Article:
In the process, it would create 23,000 job opportunities and reduce greenhouse gas emissions by more than 10,000 gigagrams of carbon dioxide equivalent annually.

FMM’s Soh said the manufacturing sector’s job creation has evolved significantly over the years due to a combination of factors, including technological advancements, shifts in global trade dynamics and business-friendly government policies.

Manufacturing companies in Malaysia also play an integral role in global supply chains, which, again, has led to job growth as manufacturers supply components and parts to major global players.

Malaysian Economic Association deputy president Professor Dr Yeah Kim Leng said Malaysia’s share of skilled jobs should be increased to 30 per cent or higher by 2030 from the current 25.1 per cent, as the greater the proportion of a skilled workforce, the more prosperous the economy.

He reckoned that a quicker increase in skilled jobs would reflect a quicker pace of structural upgrading and a shift to higher-value-added activities, which would have greater spillovers to the economy through increased consumption and investment spending.

He said that with Malaysia’s GDP growth projected at four to five per cent per annum over the medium term and population increases estimated at around one per cent, the real income per capita growth is forecast at three to four per cent annually.

“However, Malaysia should aim for a ‘high case’ scenario of 5.5-6.5 per cent GDP growth for the remaining period to 2030.

“At this rate, the country will be able to attain high-income status before the end of the period and achieve a majority of the United Nations 2030 Sustainable Development Goals,” he said.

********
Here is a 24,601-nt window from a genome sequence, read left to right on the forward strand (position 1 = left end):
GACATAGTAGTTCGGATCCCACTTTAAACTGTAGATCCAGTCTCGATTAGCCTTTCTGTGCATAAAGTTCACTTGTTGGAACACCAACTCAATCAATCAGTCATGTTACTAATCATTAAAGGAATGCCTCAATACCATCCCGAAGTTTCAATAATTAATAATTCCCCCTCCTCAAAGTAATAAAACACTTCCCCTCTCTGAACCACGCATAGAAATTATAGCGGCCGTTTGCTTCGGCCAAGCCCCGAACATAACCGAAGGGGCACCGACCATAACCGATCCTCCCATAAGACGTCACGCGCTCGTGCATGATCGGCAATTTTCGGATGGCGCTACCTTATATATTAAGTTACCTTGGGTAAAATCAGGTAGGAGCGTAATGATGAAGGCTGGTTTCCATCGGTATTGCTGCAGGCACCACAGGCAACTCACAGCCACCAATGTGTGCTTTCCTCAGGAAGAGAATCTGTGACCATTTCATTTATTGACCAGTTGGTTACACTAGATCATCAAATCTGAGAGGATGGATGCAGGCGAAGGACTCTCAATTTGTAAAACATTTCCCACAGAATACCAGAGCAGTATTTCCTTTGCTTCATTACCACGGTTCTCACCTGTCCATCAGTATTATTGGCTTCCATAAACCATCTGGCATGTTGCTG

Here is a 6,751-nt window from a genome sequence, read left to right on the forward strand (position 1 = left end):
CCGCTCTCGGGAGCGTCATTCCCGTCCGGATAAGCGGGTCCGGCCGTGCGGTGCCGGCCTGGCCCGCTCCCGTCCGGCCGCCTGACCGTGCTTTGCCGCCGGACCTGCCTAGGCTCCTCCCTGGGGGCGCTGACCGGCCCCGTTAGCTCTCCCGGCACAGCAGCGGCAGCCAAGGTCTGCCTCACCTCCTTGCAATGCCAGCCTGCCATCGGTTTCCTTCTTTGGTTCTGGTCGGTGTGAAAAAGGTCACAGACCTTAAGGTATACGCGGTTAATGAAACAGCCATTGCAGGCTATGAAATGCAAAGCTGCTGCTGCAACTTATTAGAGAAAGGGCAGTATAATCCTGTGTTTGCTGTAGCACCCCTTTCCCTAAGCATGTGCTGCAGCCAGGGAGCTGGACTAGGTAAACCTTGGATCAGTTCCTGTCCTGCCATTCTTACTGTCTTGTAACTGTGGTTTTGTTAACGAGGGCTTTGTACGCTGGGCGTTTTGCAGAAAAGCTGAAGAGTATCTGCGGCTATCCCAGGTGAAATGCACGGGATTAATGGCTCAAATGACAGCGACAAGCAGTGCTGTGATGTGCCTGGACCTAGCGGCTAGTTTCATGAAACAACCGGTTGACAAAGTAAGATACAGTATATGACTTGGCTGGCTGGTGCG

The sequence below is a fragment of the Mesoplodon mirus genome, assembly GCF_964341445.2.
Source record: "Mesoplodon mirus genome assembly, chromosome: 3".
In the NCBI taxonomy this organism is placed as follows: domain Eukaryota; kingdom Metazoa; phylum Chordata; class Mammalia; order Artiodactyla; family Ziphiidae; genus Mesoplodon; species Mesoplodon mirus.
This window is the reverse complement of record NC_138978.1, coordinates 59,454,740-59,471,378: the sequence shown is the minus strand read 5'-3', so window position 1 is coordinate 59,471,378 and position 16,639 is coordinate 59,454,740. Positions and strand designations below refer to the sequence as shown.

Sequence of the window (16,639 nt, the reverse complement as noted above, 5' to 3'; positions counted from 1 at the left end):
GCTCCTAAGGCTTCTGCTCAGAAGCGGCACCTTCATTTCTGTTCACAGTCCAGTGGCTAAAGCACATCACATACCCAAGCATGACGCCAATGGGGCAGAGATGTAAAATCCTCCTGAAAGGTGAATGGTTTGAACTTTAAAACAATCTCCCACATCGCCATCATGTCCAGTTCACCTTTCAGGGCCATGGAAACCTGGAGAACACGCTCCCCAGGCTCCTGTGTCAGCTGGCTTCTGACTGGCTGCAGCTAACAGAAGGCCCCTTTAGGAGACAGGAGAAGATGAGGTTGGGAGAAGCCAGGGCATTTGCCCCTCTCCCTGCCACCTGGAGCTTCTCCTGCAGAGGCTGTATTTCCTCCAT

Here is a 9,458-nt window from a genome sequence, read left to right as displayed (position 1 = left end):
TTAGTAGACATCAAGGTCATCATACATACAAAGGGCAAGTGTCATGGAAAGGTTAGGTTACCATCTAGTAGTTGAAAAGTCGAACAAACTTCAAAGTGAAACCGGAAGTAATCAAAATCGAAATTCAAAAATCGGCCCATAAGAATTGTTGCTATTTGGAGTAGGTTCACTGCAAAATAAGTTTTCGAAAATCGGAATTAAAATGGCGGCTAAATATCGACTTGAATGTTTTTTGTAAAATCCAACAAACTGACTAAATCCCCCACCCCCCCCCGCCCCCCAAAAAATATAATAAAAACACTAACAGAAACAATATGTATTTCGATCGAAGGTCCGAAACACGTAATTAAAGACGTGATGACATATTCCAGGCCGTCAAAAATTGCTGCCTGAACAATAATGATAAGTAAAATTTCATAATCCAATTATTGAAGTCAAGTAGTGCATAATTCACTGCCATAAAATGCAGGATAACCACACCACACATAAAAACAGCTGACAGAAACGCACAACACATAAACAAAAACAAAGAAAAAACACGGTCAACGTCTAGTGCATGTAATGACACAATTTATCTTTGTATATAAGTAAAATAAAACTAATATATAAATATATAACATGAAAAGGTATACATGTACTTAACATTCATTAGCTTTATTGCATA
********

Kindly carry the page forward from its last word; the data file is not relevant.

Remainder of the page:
Yeah, said the nation saw a reduction in low-skilled jobs by four per cent to 1.11 million in the first quarter of 2024 from the same quarter in the previous year, which augurs well for the economy to move to higher-skilled jobs.

Putra Business School economic analyst associate professor Dr Ahmed Razman Abdul Latiff said that while automation and AI have the potential to improve efficiency and productivity, they also raise concerns about job displacement.

“Certain jobs may become obsolete due to automation, requiring workers to upskill or reskill to remain employable.

However, automation can also create new job roles, particularly in areas that require human creativity, empathy, and problem-solving skills,” he said.

Ahmed Razman said job creation and income per capita are closely linked; as more jobs are created, the overall income per capita tends to increase, reflecting a higher standard of living.

“However, the quality of jobs created, including wages and benefits, also impacts income per capita. Low-paying or unstable jobs may not contribute significantly to income growth.

“Initiatives by the government to increase the minimum wage as well as introducing progressive wages are indicative of the government’s seriousness in ensuring the continuous increment of average salaries as well as the quality of life of the workers,” he said.

Source: Bernama